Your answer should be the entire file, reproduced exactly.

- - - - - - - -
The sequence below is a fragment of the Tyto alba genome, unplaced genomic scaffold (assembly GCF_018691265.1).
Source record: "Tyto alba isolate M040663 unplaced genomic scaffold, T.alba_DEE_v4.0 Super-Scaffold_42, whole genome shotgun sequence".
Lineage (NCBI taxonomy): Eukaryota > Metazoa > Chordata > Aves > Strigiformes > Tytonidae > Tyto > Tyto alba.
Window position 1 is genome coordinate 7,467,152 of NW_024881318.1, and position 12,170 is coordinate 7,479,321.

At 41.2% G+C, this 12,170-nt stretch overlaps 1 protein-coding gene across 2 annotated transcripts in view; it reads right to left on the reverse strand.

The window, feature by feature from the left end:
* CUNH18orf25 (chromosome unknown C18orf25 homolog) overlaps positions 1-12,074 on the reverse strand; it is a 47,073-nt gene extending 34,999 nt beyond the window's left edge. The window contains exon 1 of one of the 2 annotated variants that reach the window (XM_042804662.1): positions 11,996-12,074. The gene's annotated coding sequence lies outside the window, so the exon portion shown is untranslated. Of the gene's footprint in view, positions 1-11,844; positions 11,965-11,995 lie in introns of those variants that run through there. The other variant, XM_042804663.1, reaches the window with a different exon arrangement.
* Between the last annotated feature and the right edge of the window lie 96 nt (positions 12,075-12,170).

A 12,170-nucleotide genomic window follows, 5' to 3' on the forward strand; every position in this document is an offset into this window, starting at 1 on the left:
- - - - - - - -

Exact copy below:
The sequence below is a fragment of the Tyto alba genome, unplaced genomic scaffold (assembly GCF_018691265.1).
Source record: "Tyto alba isolate M040663 unplaced genomic scaffold, T.alba_DEE_v4.0 Super-Scaffold_42, whole genome shotgun sequence".
Lineage (NCBI taxonomy): Eukaryota > Metazoa > Chordata > Aves > Strigiformes > Tytonidae > Tyto > Tyto alba.
Window position 1 is genome coordinate 7,467,152 of NW_024881318.1, and position 12,170 is coordinate 7,479,321.

At 41.2% G+C, this 12,170-nt stretch overlaps 1 protein-coding gene across 2 annotated transcripts in view; it reads right to left on the reverse strand.

The window, feature by feature from the left end:
* CUNH18orf25 (chromosome unknown C18orf25 homolog) overlaps positions 1-12,074 on the reverse strand; it is a 47,073-nt gene extending 34,999 nt beyond the window's left edge. The window contains exon 1 of one of the 2 annotated variants that reach the window (XM_042804662.1): positions 11,996-12,074. The gene's annotated coding sequence lies outside the window, so the exon portion shown is untranslated. Of the gene's footprint in view, positions 1-11,844; positions 11,965-11,995 lie in introns of those variants that run through there. The other variant, XM_042804663.1, reaches the window with a different exon arrangement.
* Between the last annotated feature and the right edge of the window lie 96 nt (positions 12,075-12,170).

A 12,170-nucleotide genomic window follows, 5' to 3' on the forward strand; every position in this document is an offset into this window, starting at 1 on the left: